The Rolling Stones - Exile On Main StreetA case could be made that Exile on Main Street (Universal) is the greatest rock and roll album ever made. After all, it’s got everything, from the full-tilt boogie of “Rip This Joint,” to the otherworldly blues of Slim Harpo’s “Shake Your Hips,” and the terrifying voodoo of the savage “Ventilator Blues.” There is the very noticeable influence of Gram Parsons (very much a part of the Stones camp in those days) on “Sweet Virginia,” and especially “Torn and Frayed.” Then there is “Tumbling Dice” which is arguably the greatest single ever made. If you can listen to the song without throwing your arms into the air and singing along ecstatically, check your pulse. The album’s only other single was the equally joyous “Happy,” which features a lead vocal from Keith Richards. A great Charlie Watts performance puts “Loving Cup” on the map, and I haven’t even mentioned the classic pure Stones tracks “All Down the Line,” “Stop Breaking Down,” and “Shine A Light.”

The gatekeepers savaged Exile when it was released in 1972. They said that Jagger’s vocals were too low in the mix, and that you couldn’t understand the lyrics. The whole thing was said to be sloppy and unfocused. Of course all the naysayers now pretend that they hailed Exile as a masterpiece when it was released. Bullshit. I guess they figure that most people weren’t around to read those original reviews. I was. What they were really reviewing were the tales of excess coming out of Keith Richards’ place in Nellcote, France, where the album was recorded in part. Then there was the Altamont hangover to consider. The Stones were blamed for that tragedy, then still fresh in the mind, and in some quarters still are. The bottom line is that Exile on Main Street was a great album then, and it’s a great album now.

So it really comes down to two questions. First, has the remastering of the original album improved the sound appreciably? I’m no audiophile, and Exile was never meant to sound all clean and shiny, but yes, I think the album sounds even better now. A little bit of the murk has been removed, but nothing that in any way alters the artist’s original intentions. And clearly the Stones intended for the album to sound just as it did. Do you really think that engineers of the stature of Glyn and Andy Johns couldn’t have given the band whatever sound they wanted? For the reissue it’s as if a polishing cloth has been lightly applied to a dusky gem.

The really big news here is the release of ten previously unheard Stones tracks from the era. So the second question is whether those ten tracks are worthy of sitting alongside the original album’s 18 tracks. Most, but not all, of the bonus tracks have been left exactly as they were originally recorded. According to Richards, “There wasn’t much to be done and I really didn’t want to get in the way of what was there. It was missing a bit of body here and there, and I stroked something on acoustic here and there. But otherwise, I really wanted to leave them pretty much as they were. Mick wanted to sort of fix some vocal things, but otherwise, basically they are as we left them 39 years ago. Mick did need to sing an actual vocal on “Plundered My Soul” because there wasn’t one and Mick Taylor also recorded lead and rhythm guitar in London.”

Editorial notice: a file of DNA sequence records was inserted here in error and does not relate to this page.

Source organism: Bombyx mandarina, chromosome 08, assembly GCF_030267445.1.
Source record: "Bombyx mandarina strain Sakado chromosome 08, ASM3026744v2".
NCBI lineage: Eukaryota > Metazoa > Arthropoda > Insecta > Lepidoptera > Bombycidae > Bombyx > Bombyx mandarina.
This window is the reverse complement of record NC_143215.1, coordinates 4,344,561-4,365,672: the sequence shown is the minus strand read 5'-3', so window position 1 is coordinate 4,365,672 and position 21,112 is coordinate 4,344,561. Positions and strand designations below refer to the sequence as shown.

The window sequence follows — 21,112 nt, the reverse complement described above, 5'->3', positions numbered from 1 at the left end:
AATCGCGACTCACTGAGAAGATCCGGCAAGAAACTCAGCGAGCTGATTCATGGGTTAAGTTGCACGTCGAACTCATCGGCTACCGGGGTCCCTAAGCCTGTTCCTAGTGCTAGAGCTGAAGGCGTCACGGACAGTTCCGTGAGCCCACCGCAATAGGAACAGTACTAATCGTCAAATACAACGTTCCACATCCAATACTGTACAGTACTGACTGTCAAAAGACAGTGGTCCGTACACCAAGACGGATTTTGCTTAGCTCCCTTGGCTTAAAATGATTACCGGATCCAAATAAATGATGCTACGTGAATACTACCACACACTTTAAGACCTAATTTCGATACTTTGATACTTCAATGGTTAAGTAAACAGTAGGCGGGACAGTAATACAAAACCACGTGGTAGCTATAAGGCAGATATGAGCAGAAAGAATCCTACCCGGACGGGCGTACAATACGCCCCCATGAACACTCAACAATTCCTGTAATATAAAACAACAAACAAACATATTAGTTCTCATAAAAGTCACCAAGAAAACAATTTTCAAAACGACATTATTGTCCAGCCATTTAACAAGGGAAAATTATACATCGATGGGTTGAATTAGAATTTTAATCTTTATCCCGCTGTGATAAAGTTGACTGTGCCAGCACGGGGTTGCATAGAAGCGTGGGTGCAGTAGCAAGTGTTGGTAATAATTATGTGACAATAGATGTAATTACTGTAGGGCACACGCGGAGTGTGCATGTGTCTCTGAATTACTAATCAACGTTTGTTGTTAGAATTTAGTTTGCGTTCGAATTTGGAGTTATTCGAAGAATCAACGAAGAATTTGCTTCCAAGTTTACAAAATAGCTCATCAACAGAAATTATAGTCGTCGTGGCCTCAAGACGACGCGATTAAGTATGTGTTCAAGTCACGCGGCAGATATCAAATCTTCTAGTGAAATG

Clearly the most attention has been paid to “Plundered My Soul,” with its brand new Jagger vocal, and who knows what else. The song is a fully-formed, brand new Rolling Stones track that in my opinion would have been worthy of inclusion on the original album had they finished it at the time. The gospel-infused “Following the River” is as emotional a ballad as the Stones have ever recorded. There is some outstanding guitar work on “Dancing In the Light.” I found “So Divine (Aladdin Story),” with a riff that recalls “Paint It Black,” and the ambience of something from Their Satanic Majesties Request, a bit cloying, but it’s still full of interesting stuff. There are worthy alternate versions of “Loving Cup,” and “Soul Survivor” (with an amusing placeholder vocal from Richards) from the original album. “Good Time Woman” is a rehearsal for “Tumbling Dice,” and “Take 5” is a short instrumental that is reminiscent of the Stones earliest efforts.

Look, it’s not as if Exile on Main Street is one of those albums that’s been re-released over and over. In fact, this is the first time it’s ever been remastered and re-released. So yes, you need to have this. No, you don’t have to buy the Super Deluxe Edition, which is overkill for most people. The plain old two-disc Deluxe Edition will do just fine.

Calling yourselves the “World’s Greatest Rock and Roll Band” is a risky business. It makes you a target, and raises the stakes on every album you release, and every show you play. With all love and respect to Brian Jones, this is the Stones at their peak. The guitar interplay between Keith Richards and Mick Taylor alone is worth the price of admission. Exile on Main Street, the tenth Stones album, is the one that saw the band returning to the blues roots that marked their very beginnings, and found them equal to their self-imposed title and then some.

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About the Author

Ken Shane

Ken Shane lives in Narragansett, R.I. He is a freelance writer and far and away the oldest Popdose writer. In fact, he may be the oldest writer, period. He wants you to know that he generally does not share his colleagues' love for the music of the '80s, and he does not forgive them for loving it. (Ken passed away in November 2022. R.I.P. —Ed.)

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